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Obama: Netanyahu's visit too close to election for meeting

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Watch the entire interview Sunday on "Fareed Zakaria GPS" at 10aET.

Washington (CNN)President Barack Obama says he will not meet with Israeli Prime Minister Benjamin Netanyahu in March because his trip to Washington comes too close to Israel's upcoming elections.

"I'm declining to meet with him simply because our general policy is, we don't meet with any world leader two weeks before their election," Obama said in an interview with CNN's Fareed Zakaria. "I think that's inappropriate, and that's true with some of our closest allies."
House Speaker John Boehner invited Netanyahu to deliver a speech in front of Congress in March. He's expected to use that speech to lobby for tough new sanctions against Iran -- putting him at odds with Obama, who has threatened to veto additional sanctions as he tries to hash out a deal to halt Iran's nuclear program.
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    The President said the United States and Britain had to quickly to put together a trip to Washington for Prime Minister David Cameron this month for the same reason Obama wasn't meeting with Netanyahu. Cameron didn't want to make it closer to his country's May elections.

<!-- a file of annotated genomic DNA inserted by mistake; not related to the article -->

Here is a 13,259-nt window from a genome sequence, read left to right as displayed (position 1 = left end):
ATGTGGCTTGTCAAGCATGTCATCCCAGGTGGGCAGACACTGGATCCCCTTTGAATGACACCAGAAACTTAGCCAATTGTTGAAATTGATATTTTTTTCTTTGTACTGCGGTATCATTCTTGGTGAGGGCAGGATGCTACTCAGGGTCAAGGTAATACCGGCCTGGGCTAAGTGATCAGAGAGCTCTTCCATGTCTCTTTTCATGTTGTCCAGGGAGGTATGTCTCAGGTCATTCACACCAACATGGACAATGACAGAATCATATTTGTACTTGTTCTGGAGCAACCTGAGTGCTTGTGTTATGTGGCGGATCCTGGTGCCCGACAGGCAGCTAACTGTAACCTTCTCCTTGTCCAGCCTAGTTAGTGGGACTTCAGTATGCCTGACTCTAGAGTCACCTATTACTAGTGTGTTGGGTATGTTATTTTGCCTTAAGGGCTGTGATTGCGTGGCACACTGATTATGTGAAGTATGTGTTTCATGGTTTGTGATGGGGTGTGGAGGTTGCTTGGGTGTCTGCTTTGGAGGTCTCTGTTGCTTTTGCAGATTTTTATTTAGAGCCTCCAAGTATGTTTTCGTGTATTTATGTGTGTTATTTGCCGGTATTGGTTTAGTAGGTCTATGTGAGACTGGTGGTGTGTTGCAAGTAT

"He insisted that if he wants to come -- and it was a very important meeting -- he needs to be far away enough from the election that it doesn't look like in some ways we're meddling or putting our thumbs on the scale," Obama said.
    Obama downplayed differences with Israel over his approach to Iran, saying he hasn't heard "a persuasive rebuttal of my argument that we crafted very effective sanctions against Iran specifically to bring them to the negotiations table."
    Israeli intelligence has confirmed that Iran has rolled back its stockpiles of highly enriched uranium, Obama said.
    The President said imposing new sanctions now would give Iran a way out of the talks, an outcome no one wants.
    "For us to undermine diplomacy at this critical time for no good reason is a mistake and that what we need to do is to finish up this round of negotiations, put the pressure on Iran to say yes to what the international community is calling for," he said.
    Obama said he's confident he can successfully lobby Congress to approve a deal once it's struck.
    "I've said before that we will take no deal over a bad deal," Obama said. "But if I can prove that the deal we've put in place assures us through indisputable verification mechanisms that Iran cannot achieve breakout capacity, if I've got a bunch of scientists and nuclear experts saying this assures us that Iran is not on the brink of being a nuclear weapons power, then that's a public debate we should have."
    "And I will then ask every member of Congress to ask why would we reject that deal and prefer a potential military option that would be less effective in constraining Iran's nuclear program and would have extraordinarily ramifications at a time when we've already got too many conflicts in the Middle East," he said. "And I'm pretty confident I can win that argument."